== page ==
- Bulls: They didn’t do much, and lost their leading scorer. But there is much more continuity from the opening of last season with the likes of Drew Gooden and Larry Hughes in key roles and still winning 41 games. Derrick Rose has to be healthy and playing at a high level, of course. But they should have Luol Deng all season, a bigger team, and a more committed Joakim Noah and motivated Tyrus Thomas to give them a good shot blocking threat and thus better defense. And then the idea is to add an All-Star in free agency and make 2011 the year to compete. Yes, more ifs. But they seem headed on the right path.
- Toronto: They certainly should, at least, win the Euroleague with Andrea Bargnani, Jose Caladeron, Hedo Turkoglu, Marco Belinelli and Rasho Nesterovic. They remade their roster also with Antoine Wright, Jarrett Jack, Amir Johnson and Reggie Evans. It’s all about persuading Bosh to resign. They seem a bit on the soft side with Bargnani at center 30 feet from the basket and Bosh not exactly a tough defender. And Turkoglu’s reputation is he always needs a bit of a push to get going. It’s a one season gamble to save the franchise.
- Philadelphia: The notion is they’ll have to find a point guard as Louis Williams won’t quite replace Andre Miller. Could be, but they’re in position to take advantage of speed with Williams, Thaddeus Young and Andre Iguodala. If Brand can return and put a body on the interior and with offense minded Eddie Jordan, they could remain at least a playoff team. Which won’t be easy in the East this season.
- Washington: Last spot? Most are saying they should be higher with the return of Gilbert Arenas and Brendan Haywood. But they seem very thin up front, open the season with Antawn Jamison out at least a month and with a surfeit of shooters on the perimeter. I don’t think they have yet figured out how to play with the insouciant Arenas or he with them.
- Miami: This would be wishful thinking for Bulls fans. Heat misses playoffs. Wade has had enough and decides to come home to Chicago. As I said, mostly wishful thinking. But it is a spotty roster with ground based Jermaine O’Neal at center, erratic Mario Chalmers at guard and Michael Beasley somewhere. Too bad for the kid. He again was in the news after coming out of rehab this summer and shown passed out on a boat surrounded by beer bottles. The Heat came up with some sort of dog-ate-my-homework excuse which actually may be legit. But it looks bad. And no one has to carry a team more than Wade. Can he hold up another long season? Seems questionable.
- Detroit: For two decades they were a lot of things, but always tough. Now they are the tissue paper front line with Kwame Brown, Chris Wilcox, Jason Maxiell, Charlie Villanueva and the ghost of Ben Wallace. Former Bull Ben Gordon is a $12 million backup, which seems inconceivable. They were a team that always reflected their community, which now has fallen on hard times as well.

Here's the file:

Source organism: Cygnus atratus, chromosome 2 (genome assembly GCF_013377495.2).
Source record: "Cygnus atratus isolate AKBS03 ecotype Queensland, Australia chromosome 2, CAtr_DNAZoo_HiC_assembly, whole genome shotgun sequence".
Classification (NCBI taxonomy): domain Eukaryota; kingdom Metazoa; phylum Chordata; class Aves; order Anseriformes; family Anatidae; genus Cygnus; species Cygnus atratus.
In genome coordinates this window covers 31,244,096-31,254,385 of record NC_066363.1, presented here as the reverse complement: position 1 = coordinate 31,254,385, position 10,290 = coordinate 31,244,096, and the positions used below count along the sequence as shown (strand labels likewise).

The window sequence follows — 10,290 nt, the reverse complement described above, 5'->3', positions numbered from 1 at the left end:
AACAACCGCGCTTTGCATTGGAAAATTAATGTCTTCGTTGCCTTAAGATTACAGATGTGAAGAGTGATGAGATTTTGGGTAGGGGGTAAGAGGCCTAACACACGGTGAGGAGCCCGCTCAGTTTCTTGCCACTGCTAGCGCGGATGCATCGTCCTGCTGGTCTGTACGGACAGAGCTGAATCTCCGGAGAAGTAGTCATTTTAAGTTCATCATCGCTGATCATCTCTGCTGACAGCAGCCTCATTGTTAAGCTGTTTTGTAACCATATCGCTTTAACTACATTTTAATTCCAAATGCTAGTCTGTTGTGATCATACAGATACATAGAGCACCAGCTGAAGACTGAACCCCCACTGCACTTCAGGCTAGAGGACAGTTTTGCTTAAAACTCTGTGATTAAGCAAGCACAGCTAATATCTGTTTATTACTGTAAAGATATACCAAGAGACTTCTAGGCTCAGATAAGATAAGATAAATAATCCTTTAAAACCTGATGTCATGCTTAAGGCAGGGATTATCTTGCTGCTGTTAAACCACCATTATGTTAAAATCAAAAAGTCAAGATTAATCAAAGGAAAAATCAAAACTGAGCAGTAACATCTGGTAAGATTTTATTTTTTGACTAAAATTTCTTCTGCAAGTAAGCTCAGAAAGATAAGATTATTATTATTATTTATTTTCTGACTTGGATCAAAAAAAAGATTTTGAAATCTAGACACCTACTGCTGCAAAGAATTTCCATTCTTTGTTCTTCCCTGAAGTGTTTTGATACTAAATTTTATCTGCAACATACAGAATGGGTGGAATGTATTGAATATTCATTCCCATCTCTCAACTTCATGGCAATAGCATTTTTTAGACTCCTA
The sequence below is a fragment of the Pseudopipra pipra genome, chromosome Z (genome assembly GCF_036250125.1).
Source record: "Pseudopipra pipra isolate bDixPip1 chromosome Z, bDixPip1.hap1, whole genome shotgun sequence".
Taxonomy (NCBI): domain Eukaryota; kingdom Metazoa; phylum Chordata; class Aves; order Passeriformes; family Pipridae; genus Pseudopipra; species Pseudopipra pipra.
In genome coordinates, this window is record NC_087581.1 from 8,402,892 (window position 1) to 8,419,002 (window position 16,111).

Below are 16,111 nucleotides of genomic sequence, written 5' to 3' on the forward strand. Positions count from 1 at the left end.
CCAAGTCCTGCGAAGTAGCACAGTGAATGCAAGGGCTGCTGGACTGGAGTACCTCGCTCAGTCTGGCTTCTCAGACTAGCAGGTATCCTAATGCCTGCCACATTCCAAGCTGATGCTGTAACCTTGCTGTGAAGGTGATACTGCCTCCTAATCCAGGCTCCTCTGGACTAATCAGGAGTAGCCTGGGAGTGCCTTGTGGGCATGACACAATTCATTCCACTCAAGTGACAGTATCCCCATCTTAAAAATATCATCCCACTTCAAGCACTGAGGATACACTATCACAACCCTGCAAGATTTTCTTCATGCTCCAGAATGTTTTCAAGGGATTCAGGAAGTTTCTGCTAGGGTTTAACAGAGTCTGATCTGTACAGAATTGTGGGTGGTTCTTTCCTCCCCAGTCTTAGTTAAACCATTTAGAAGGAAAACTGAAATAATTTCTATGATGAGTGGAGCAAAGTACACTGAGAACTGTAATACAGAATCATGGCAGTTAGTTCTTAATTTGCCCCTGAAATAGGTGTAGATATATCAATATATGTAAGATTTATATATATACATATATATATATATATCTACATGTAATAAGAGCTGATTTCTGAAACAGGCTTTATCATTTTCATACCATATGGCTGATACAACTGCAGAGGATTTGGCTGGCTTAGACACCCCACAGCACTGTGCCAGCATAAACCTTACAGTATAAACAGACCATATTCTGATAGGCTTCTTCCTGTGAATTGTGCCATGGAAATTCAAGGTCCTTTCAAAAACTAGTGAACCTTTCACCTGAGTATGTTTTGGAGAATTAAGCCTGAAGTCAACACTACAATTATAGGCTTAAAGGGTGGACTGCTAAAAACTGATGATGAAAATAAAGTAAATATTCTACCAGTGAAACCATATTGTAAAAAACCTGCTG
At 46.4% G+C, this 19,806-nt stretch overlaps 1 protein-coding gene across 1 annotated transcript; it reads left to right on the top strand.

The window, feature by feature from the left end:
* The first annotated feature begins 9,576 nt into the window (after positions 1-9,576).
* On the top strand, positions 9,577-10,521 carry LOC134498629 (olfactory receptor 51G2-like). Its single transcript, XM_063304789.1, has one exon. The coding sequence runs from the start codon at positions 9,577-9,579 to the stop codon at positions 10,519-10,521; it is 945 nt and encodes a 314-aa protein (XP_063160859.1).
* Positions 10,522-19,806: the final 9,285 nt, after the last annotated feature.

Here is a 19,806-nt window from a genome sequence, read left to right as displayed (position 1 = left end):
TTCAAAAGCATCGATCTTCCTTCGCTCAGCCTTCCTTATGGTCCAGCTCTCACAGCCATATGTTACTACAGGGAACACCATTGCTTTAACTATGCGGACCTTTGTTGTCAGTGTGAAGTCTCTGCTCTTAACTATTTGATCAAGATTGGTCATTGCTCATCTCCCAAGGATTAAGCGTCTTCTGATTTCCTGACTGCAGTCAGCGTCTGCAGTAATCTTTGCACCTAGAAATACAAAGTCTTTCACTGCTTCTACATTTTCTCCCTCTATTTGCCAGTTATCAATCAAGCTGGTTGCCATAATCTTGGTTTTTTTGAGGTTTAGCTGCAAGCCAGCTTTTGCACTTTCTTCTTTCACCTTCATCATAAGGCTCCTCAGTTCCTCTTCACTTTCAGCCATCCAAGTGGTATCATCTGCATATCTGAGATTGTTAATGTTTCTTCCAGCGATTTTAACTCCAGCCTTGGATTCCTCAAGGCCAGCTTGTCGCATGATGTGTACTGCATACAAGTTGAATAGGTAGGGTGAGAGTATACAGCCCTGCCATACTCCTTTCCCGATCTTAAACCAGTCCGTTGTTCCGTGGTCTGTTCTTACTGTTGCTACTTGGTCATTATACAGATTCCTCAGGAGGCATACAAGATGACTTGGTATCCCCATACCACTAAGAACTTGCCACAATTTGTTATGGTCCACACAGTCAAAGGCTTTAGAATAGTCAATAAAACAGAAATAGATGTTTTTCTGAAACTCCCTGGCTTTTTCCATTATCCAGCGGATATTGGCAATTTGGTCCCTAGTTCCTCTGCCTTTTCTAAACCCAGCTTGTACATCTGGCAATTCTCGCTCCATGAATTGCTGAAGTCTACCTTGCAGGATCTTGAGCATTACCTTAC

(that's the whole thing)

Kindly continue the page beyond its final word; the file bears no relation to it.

- Indiana: You can’t be serious if you still issue reports on when Mike Dunleavy will return. They’re upgrading and have an All-Star in Danny Granger. They have a few new hard workers like Dahntay Jones, and Tyler Hansbrough should provide more hustle when he can play. But they’re still too short on talent.
- Milwaukee: They’re in transition as Michael Redd and Andrew Bogut return from injuries around a potpourri of potential overachievers coach Scott Skiles is trying to mold. They’ve offloaded too much talent for now to go very far.
- New York: The big 2010 plan seems to be going the way of the mortgage industry and GM—just barely on life support. You need a plan and often it makes sense. But things change, General Custer, and it may not work. In addition to a mismatched set, everyone knows the team doesn’t want just about anyone there for next season, which should result in good teamwork.
- New Jersey: They have some interesting, youth athletes with Terrence Williams, Courtney Lee and Chris Douglas-Roberts. Brook Lopez is an intriguing future center, and if things don’t work out, the pending new owner could threaten to send them to Siberia. Motivation enough.
- Bobcats: Sixty-nine-year old Larry Brown probably has more energy than this group of mismatched big guys and small guards. They offloaded Emeka Okafor to save money, which wasn’t a bad idea, though Tyson Chandler should forget about any lobs from shooting point guards.
- Lakers: It’s looking more like the next great dynasty. Kobe with those bigs have a good five year run left in them. And you know Kobe isn’t stopping until get gets to that seventh championship, one more than Michael Jordan, David Stern’s formerly favorite superstar.
- San Antonio: Coach Gregg Popovich is stressing defense like never before because he has offensive options like never before. Richard Jefferson for Bruce Bowen. Antonio McDyess for Fabricio Oberto. Manu Ginobili is returning to health coming off the bench and rookie second rounder DeJuan Blair has been a beast on the boards. They won’t expend too much early, but with a healthy Tim Duncan, they can make a playoff run at the Lakers.